A wave of consolidation has profoundly reshaped the publishing industry in the past decade, with the merger of Penguin and Random House in 2013, News Corp’s purchase of the romance publisher Harlequin, and Hachette’s acquisition of Perseus Books.
The trend has accelerated in recent years, as the five biggest publishing houses have absorbed smaller companies in an effort to expand their backlists and compete for best selling authors in what has increasingly become a winners take all game. Some in the industry worry about the impact of even more consolidation, which will give the biggest publishing company even more of an advantage.
In March, HarperCollins announced that it was acquiring Houghton Mifflin Harcourt Books and Media, the trade publishing division of Houghton Mifflin Harcourt, for $349 million, gaining a vast and valuable backlist that includes perennial sellers by JRR Tolkien, George Orwell, Philip Roth and Lois Lowry, as well as children’s classics and cookbooks and lifestyle guides. Last year, Penguin Random House struck a deal to acquire Simon & Schuster from ViacomCBS for more than $2 billion, a transaction that could create the first megapublisher if it withstands regulatory scrutiny.
The sale of Workman will further reshape the landscape at a time when the industry has been altered by the pandemic. In 2020, publishers saw an even more rapid shift to online retail, as readers turned to Amazon and big box stores to find books. Despite production and supply chain problems, publishers saw profits soar during the pandemic as more people turned to books for entertainment.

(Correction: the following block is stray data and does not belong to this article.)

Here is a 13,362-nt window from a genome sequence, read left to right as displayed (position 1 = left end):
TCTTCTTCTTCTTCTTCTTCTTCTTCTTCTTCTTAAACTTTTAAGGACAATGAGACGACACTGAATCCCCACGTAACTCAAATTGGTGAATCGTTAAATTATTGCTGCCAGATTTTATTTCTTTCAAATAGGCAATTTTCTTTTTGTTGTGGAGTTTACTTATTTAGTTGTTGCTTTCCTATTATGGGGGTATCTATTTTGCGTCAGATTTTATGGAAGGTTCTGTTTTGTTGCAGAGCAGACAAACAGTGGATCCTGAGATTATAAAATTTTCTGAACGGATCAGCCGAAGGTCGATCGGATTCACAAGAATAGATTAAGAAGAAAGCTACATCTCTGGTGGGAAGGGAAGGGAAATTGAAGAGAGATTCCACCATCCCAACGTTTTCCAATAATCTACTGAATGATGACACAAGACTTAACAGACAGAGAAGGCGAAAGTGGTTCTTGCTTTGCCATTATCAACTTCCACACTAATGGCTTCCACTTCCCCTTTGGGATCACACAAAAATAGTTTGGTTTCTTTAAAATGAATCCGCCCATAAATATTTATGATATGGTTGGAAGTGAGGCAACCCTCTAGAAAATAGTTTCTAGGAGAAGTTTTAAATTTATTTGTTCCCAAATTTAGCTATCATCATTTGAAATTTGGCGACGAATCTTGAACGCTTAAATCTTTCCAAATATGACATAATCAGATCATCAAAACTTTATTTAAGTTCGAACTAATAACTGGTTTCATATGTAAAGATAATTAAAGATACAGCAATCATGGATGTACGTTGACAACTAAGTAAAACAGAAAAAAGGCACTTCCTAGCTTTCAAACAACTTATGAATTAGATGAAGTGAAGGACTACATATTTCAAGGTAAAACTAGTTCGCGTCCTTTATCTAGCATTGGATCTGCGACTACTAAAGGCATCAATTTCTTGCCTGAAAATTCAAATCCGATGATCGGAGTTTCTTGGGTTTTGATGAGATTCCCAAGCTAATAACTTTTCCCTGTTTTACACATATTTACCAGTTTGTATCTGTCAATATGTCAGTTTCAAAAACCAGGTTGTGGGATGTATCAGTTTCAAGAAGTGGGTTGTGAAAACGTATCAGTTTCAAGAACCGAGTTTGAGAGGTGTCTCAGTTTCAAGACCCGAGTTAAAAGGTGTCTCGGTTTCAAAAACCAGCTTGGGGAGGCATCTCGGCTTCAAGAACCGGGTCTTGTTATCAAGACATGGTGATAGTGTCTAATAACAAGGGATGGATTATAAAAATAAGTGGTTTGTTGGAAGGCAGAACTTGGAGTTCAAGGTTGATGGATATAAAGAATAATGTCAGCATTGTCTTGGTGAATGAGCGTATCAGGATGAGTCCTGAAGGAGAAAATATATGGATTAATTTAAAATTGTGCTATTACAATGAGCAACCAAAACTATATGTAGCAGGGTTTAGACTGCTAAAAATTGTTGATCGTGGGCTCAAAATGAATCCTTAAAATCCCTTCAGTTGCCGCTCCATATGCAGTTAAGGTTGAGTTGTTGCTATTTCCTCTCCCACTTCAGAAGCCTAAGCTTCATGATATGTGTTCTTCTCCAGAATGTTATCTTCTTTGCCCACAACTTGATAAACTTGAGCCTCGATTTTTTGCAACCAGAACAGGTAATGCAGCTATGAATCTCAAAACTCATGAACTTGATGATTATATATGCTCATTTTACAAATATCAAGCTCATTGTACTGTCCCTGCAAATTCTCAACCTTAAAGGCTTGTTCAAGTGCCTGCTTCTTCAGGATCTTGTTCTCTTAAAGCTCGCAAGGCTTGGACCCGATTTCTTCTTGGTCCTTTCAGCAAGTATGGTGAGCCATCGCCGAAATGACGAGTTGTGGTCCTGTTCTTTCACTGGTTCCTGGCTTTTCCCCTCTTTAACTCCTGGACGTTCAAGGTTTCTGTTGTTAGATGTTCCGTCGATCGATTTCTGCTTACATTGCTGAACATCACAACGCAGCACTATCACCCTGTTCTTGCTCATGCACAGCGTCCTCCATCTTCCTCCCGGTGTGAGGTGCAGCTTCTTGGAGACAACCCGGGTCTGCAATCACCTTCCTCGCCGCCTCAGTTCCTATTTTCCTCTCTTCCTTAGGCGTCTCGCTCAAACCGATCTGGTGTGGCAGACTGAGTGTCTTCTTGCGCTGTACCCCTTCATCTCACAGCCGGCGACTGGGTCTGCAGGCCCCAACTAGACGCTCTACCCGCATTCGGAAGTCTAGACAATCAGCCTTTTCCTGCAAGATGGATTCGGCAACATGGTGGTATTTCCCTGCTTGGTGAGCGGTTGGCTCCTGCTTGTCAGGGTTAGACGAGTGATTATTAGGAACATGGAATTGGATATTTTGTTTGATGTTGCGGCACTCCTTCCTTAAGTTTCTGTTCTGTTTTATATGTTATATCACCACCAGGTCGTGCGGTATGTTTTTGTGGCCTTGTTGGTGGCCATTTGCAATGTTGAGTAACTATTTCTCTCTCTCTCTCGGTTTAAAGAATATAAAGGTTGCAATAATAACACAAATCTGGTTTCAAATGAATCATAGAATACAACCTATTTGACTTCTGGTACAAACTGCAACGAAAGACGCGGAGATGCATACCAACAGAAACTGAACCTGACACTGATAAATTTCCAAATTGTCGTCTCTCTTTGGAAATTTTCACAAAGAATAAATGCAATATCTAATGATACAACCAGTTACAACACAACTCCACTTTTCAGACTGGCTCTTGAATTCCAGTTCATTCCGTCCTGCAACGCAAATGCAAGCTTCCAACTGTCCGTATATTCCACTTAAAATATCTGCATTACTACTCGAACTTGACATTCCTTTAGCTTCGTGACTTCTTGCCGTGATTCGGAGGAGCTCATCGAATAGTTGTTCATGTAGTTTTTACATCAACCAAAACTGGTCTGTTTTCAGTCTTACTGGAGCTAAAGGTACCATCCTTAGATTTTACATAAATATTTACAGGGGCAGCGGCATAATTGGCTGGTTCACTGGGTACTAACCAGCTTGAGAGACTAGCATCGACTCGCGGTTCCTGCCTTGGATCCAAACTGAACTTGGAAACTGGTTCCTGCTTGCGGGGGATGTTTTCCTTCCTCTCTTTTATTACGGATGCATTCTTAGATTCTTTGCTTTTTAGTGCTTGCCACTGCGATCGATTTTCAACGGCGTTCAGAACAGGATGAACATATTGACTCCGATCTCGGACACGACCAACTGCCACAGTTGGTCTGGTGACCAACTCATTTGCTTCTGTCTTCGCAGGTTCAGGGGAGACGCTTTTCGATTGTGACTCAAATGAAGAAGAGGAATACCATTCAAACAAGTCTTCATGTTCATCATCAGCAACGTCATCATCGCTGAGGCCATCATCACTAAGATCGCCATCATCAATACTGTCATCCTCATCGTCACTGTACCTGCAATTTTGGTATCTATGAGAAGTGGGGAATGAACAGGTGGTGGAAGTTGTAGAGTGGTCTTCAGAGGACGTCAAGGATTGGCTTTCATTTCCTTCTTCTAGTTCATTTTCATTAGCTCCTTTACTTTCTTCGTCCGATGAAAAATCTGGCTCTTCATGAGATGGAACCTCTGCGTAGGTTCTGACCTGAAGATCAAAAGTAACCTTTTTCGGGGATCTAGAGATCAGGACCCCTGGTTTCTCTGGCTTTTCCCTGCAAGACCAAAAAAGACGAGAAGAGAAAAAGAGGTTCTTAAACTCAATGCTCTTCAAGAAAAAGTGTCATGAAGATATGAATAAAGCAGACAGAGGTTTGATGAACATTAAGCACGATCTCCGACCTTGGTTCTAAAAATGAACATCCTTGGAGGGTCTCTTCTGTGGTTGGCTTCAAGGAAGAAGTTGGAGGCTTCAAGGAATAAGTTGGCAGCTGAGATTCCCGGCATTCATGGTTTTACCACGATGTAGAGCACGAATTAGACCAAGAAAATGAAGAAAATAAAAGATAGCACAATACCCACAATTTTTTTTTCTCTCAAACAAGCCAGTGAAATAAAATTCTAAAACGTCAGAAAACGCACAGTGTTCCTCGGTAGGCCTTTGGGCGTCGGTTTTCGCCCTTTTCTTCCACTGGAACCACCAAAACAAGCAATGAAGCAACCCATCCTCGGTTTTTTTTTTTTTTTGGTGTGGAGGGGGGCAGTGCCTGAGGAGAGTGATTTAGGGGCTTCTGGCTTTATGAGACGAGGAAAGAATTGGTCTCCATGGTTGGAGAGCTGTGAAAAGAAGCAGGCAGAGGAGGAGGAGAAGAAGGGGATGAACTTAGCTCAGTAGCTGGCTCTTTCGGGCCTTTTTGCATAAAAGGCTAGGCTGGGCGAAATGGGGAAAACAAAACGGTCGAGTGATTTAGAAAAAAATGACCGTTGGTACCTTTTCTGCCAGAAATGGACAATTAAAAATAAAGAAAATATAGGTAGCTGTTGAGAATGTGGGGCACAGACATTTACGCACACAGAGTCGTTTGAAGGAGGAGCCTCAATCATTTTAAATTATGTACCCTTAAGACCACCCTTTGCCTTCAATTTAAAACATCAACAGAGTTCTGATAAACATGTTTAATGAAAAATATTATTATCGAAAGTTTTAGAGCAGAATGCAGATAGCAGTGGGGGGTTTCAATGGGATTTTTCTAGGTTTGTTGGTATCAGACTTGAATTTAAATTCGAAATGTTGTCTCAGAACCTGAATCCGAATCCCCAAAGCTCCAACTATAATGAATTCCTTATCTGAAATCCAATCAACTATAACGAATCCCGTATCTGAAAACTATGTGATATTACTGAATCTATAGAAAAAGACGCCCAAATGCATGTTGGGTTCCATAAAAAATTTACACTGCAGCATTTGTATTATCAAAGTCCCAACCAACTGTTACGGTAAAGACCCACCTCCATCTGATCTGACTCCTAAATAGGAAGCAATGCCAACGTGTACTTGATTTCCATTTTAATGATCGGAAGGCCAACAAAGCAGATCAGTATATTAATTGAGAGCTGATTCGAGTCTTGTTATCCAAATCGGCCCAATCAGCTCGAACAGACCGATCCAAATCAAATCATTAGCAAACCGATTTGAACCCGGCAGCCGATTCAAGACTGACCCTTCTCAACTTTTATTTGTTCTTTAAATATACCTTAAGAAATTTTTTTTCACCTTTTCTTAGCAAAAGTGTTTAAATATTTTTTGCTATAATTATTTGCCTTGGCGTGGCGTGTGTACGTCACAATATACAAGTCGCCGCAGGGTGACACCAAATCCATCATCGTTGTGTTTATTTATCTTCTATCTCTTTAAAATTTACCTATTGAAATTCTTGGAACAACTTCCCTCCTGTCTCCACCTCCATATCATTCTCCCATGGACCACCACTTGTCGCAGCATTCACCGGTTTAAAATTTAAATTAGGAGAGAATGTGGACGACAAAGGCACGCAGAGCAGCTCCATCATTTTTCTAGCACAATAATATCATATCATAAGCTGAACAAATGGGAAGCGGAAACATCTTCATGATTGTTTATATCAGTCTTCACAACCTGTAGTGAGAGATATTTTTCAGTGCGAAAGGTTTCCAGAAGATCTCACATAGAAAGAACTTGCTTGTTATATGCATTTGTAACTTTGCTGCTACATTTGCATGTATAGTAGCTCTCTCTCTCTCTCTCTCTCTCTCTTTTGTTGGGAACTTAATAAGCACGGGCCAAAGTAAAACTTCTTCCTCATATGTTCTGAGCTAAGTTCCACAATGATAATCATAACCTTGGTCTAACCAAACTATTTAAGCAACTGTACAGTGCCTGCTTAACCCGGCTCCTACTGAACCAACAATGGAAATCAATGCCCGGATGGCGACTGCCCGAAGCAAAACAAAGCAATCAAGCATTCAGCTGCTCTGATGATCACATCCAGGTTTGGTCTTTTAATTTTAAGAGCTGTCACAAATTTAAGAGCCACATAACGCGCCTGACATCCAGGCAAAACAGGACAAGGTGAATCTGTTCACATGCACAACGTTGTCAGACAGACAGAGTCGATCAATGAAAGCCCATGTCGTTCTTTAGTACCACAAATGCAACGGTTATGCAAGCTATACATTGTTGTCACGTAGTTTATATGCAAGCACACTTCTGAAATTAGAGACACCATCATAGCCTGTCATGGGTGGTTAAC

Revenue in 2020 rose to $8.6 billion, an increase of nearly 10 percent, and for the first five months of 2021, revenues were up 23.4 percent to $5.1 billion, according to the Association of American Publishers, which tracks revenue from about 1,360 publishers.
In the decades since its founding, Workman became a leading publisher of nonfiction and advice and how-to brands. Its “Brain Quest” series of educational games and workbooks has more than 45 million copies in print. With its literary imprint, Algonquin Books, Workman has had breakout literary successes like Sara Gruen’s “Water for Elephants,” Tayari Jones’s “An American Marriage” and Lisa Ko’s acclaimed debut novel, “The Leavers.”
For Hachette, which has well-known literary imprints like Little, Brown and a strong roster of commercial fiction, including blockbuster authors like James Patterson and Michael Connelly, Workman will further broaden its nonfiction backlist.